The laboratory door slammed behind Justin Brown GS as he rushed across campus, black bow tie in hand. It was nearing 6 o’clock on Thursday evening, and the physics Ph.D. candidate was headed to dinner at the Graduate College.
He burst into the coffee lounge, shaking raindrops from his umbrella, and greeted a small gathering of tuxedoed men and elegantly attired women. “I’m sorry I’m late,” he said. “You all look wonderful.” The occasion was, simply, Thursday.
The students were gathered for the first Formal Thursday of the academic year. Every week, they don formal wear for dinner in Procter Hall amid their casually dressed peers. Most of the attendees are regulars, a group of friends who love the wackiness of wearing black tie to the dining hall and the excuse to carve out time with one another.
“Formal Thursday is a revival of an old tradition,” explained Brown over a meal of slow-roasted turkey and rice. “Until the early 1970s, students wore academic garb to dinner.”
Brown’s friend, Samuel Taylor *10, came across a book about the practice of formal dining at Princeton. In its spirit, he established Formal Thursdays and invited his friends and anyone interested to attend.
The group’s jocular spontaneity inspires occasional thematic twists. When the boyfriend of computer science grad student Ana Pop was away one week, the group kidded about surprising him with a mock wedding. On the appointed Thursday, he found Pop in a bridal gown, surrounded by her wedding party. The group held a ceremony and entered Procter Hall to find that Dining Services had arranged a candlelit table setting, complete with a wedding cake and wine. A few months later, the two were engaged.
Procter Hall’s history may have inspired the idea, but the formal dinners move beyond its doors. The group has gathered at Hooters, Magma Pizza, and Friendly’s —“wherever it would be strangest to eat in formal wear,” explained Jeffrey Dwoskin *10.
A penchant for silliness fuels their interactions, and each adventure creates another shared story. “For us and those around us, the dinners have become an important part of our lives,” Brown said. “When my boss sees me leave the lab in my tuxedo, he says, ‘Oh, it must be Thursday.’ ”
By Angela Wu ’12
Among college campuses, Princeton is not known for its volatility. Protests are few and far between, and students are more inclined to organize thoughtful debates than they are to lock arms in front of Nassau Hall. Last year, however, when Nonie Darwish, a controversial critic of Islam, was invited to speak by a student group, the tension on campus was palpable.
The group, Tigers for Israel, later canceled the appearance, after Muslim students raised concerns with Imam Sohaib Sultan, a Princeton chaplain. (Darwish spoke on campus at a later date.) Sultan then spoke with Rabbi Julie Roth, the executive director of the Center for Jewish Life and a friend.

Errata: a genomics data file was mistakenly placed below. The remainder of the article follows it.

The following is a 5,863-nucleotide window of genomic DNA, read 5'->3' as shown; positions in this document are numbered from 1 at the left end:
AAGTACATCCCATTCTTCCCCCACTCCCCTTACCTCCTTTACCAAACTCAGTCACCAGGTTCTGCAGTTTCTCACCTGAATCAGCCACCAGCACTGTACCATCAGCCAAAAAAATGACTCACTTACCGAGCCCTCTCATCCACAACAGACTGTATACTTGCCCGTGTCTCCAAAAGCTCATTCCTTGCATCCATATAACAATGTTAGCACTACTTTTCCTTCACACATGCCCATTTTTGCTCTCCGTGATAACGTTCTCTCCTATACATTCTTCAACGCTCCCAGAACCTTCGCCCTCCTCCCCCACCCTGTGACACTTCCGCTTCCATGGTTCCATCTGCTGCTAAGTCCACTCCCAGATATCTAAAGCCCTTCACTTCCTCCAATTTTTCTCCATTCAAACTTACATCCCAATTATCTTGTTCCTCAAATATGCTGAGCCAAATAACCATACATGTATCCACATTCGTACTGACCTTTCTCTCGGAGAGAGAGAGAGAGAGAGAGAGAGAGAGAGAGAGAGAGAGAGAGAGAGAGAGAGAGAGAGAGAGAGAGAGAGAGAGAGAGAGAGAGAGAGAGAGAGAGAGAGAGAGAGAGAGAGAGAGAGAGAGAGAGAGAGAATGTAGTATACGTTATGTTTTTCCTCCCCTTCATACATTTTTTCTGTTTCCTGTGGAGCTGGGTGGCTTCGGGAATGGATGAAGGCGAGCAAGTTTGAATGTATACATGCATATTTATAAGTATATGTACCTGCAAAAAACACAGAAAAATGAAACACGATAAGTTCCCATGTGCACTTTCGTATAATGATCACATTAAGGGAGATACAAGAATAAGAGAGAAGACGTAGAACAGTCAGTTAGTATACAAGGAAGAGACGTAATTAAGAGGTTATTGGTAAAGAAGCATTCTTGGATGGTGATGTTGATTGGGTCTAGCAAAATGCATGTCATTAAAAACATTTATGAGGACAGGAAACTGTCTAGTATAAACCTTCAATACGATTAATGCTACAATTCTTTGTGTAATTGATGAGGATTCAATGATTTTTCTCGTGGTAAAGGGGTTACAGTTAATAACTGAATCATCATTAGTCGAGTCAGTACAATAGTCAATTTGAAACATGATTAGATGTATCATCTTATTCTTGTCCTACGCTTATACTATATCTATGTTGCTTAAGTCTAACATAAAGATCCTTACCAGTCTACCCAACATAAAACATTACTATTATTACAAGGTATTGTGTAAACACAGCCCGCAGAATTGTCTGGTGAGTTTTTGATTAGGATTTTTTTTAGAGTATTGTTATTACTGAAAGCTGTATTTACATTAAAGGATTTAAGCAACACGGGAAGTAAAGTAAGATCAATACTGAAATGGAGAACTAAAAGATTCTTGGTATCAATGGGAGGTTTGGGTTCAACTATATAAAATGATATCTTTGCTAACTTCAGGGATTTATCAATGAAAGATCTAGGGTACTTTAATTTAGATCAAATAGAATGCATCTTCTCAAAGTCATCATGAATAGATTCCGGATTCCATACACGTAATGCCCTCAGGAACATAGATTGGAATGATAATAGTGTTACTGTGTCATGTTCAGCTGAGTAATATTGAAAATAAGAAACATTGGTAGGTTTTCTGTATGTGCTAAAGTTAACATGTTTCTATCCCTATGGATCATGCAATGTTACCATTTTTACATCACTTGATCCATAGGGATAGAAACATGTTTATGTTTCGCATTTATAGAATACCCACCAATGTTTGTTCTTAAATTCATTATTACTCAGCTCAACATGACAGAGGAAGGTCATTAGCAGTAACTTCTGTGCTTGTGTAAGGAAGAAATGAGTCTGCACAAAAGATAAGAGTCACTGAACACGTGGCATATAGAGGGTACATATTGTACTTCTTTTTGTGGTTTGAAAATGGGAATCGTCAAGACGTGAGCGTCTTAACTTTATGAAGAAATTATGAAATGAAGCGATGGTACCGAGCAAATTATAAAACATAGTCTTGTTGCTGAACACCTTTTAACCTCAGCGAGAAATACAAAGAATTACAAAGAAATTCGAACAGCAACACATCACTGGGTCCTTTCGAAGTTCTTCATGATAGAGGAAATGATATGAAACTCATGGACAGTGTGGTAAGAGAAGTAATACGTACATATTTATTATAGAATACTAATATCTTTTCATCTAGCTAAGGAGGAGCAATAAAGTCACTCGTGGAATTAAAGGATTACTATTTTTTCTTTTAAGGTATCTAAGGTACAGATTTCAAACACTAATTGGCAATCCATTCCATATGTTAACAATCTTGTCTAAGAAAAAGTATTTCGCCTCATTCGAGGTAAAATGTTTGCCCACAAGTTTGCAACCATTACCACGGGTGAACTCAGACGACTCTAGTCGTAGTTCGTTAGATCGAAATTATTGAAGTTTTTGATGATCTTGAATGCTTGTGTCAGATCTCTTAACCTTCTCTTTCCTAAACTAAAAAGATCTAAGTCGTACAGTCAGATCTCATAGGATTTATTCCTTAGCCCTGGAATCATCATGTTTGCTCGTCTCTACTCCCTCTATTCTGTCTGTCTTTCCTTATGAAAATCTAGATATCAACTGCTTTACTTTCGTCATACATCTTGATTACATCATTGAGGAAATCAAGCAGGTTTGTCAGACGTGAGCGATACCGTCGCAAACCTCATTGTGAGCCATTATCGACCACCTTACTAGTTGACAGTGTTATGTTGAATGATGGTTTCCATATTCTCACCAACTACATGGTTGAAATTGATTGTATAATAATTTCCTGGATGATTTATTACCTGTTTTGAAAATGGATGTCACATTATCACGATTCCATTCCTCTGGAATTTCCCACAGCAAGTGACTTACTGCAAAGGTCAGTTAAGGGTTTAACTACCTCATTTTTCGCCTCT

“We’re able to talk to each other honestly and openly about our concerns,” Sultan said. “That’s especially useful when there’s a time of potential conflict or tension between our communities.”
The two are teaching a semester-long noncredit course on war, reconciliation, and peace, aimed at bringing Jews and Muslims together to learn about both traditions — and each other.
“It’s important to have these types of conversations in non-sensationalistic contexts, especially at universities,” said Usaama al-Azami GS, who attended one of the classes.
The class draws about a dozen students each week who gather over dinner at the Center for Jewish Life. The tone of the discussion, which brings up issues associated with the Israeli-Palestinian conflict, tends toward the scholarly rather than combative. “It touches on the conflict, but is grounded not in politics, but in the religions,” Roth said.
As students discuss sacred texts and raise questions about Judaism and Islam, they often uncover surprising similarities. “There isn’t always communication between the Muslim and Jewish communities,” said Shaina Watrous ’14. “It’s important to hear about these things from the people who believe them, and not just reporters.”
The class, which Roth and Sultan hope to propose as a freshman seminar, is one of several initiatives meant to improve the relationship between Princeton’s Muslim and Jewish communities.
“On college campuses, dialogue is the way that people are able to open their horizons to new ways of thinking,” Sultan said. “When people actually sit down to talk, only then will they come to realize any sense of common purpose and common dreams.”